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Suite 12, 235 Spit Road, Mosman NSW AUSTRALIA 2088

Running a Company With No Sales

Is sales coaching necessary? After all, if a business has been on the road for a number of years, they must have worked out the basics of selling. Right? In the Four Bells experience, that is not always the case. In fact, we have stopped being surprised at how often company leadership is unfamiliar with the sales process, even when they have traded for decades.

Business coaching often needs to include a return to basics, and the most fundamental business basic of them all is sales. More particularly, the sales of your product. There can be a temptation to mistake branding and marketing activity as sales activity, and it is not uncommon for us to discover an enterprise has a strong online presence, and a brand well regarded by those with whom it interacts, but a poor sales record. And worse, no idea why the sales are poor.  There are libraries of books on the subject of selling (we encourage you to use them). We are not going to try and replicate those.  But outlined below are some of the truisms of sales work that we commonly need to include in our sales coaching and mentoring.

Marketing is not Selling. Telling the story about your company, its roots, its connections, its awards, prizes and wonderful employees is appropriate. But not when you are trying to sell your product. Don’t confuse the two.

People Buy from People.   If you don’t have a sales person who has the ability to engage the buyer, find someone who does. Fast.

Always Learn. Be open to exploring sales methods and strategies that work for you and your customer. Be attuned to how people this year are buying. It will most likely be different to the way they were buying ten years ago. Take some sales coaching even if you are a born salesperson. Read books. Invest time in webinars. Be receptive to new ways of selling your product.

Know your Product. What is it exactly that you are trying to sell?  Too many businesses think they are selling a product when in actual fact they are selling a benefit.  Stop talking about how cool your gadget it and listen to what benefit it might deliver to your prospective buyer. What problem does it solve for your customers? If you are unable to articulate this in a concise way, and define it in fiscal terms you need to do more homework.

Know the Product Sales Cycle. Does this product require a long period of education? Does it require references? Is it a simple or complex sale? Services can be more difficult to sell than commodities, but not always. Are there seasons, or months of the year in which you sell more of one product than another? Do you know why?

Understand the Sales Process. Do you know how to generate leads? And having found leads, do you have a strategy for converting them to prospects, and prospects to actual sales.  Do you know why your leads fail to materialise into sales? If not, find out now.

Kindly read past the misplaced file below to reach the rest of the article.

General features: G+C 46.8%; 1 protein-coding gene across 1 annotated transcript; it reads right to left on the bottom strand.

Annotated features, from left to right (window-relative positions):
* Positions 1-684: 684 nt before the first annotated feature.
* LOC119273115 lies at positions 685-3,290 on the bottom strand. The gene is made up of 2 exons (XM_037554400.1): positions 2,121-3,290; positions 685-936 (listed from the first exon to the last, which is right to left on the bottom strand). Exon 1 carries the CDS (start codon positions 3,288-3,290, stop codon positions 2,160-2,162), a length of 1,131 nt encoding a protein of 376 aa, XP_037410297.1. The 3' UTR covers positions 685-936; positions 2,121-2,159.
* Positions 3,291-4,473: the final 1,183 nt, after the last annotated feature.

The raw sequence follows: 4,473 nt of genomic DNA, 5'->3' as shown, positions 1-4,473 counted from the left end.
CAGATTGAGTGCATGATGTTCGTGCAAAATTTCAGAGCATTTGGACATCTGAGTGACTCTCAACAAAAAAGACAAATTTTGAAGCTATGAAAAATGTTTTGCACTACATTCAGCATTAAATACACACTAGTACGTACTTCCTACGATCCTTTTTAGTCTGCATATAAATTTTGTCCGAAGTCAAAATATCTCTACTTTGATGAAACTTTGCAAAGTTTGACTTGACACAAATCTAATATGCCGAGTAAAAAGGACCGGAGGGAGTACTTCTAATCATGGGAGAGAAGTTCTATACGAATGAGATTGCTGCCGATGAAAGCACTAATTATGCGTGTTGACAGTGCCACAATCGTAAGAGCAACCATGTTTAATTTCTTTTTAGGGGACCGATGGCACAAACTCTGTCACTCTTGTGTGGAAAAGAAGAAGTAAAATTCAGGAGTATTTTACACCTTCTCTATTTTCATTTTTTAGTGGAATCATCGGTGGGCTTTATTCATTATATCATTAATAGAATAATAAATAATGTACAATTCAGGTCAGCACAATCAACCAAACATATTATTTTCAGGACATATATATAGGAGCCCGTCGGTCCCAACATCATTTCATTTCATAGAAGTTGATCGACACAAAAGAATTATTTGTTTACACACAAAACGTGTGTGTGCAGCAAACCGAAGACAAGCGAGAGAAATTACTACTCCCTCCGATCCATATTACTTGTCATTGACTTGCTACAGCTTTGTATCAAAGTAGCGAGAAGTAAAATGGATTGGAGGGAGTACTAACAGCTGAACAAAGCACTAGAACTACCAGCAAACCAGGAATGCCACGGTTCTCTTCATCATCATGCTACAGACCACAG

Don’t Oversell. Time is precious. Yours. And that of your customer. Learn to know when they are convinced of the merits of your products. If that happens in ten minutes don’t plague them for another thirty.

Know your Sales Tools. How do you track those leads? What records are kept of phone calls?  How do you know when a lead has been overlooked? Or don’t you?

Protect the Value of Your Product. Don’t sell it short, either with discounts or in how you describe it. But do it credit too by knowing the margins you are using, and the true cost of goods. If you have a vague appreciation of the basic building blocks of your product, you can only have a vague appreciation of its true value.

Art Versus Science. Selling is art. But it’s also science. It’s up to you to work out the right mix. There is art in the conversation with your prospect. Your engagement needs to be warm, human, and genuine rather than formulaic and detached. That same conversation needs to be grounded in the science of selling – understanding the sales process, where this conversation exists on the road to closure, what needs have to be addressed, how you will deliver, and how you will support. Make it all art and you risk selling so softly nothing closes and everyone gets frustrated. Make it all science and you risk closing down a prospect quicker than you can say ‘Purchase Order’.

Post Author: Bruce Lyman

Bruce Lyman has worked in government, the private sector and the not-for profit sector. He has strong experience working with green-field sites and building solutions from the ground up which gives him a strong focus on ‘starting at the end’. He has strong and diverse experience working in foreign cultures, establishing new relationships and building projects from nothing. He is equally comfortable working in solitary appointments as he is working in large teams.

He has strong leadership skills and has successfully built, repaired and led teams through difficult and challenging circumstances. He has reported directly to Federal Government ministers, to shareholders (public accountability and scrutiny) and to donors, all of whom have demanded and received transparent and ethical delivery of plans and solutions.

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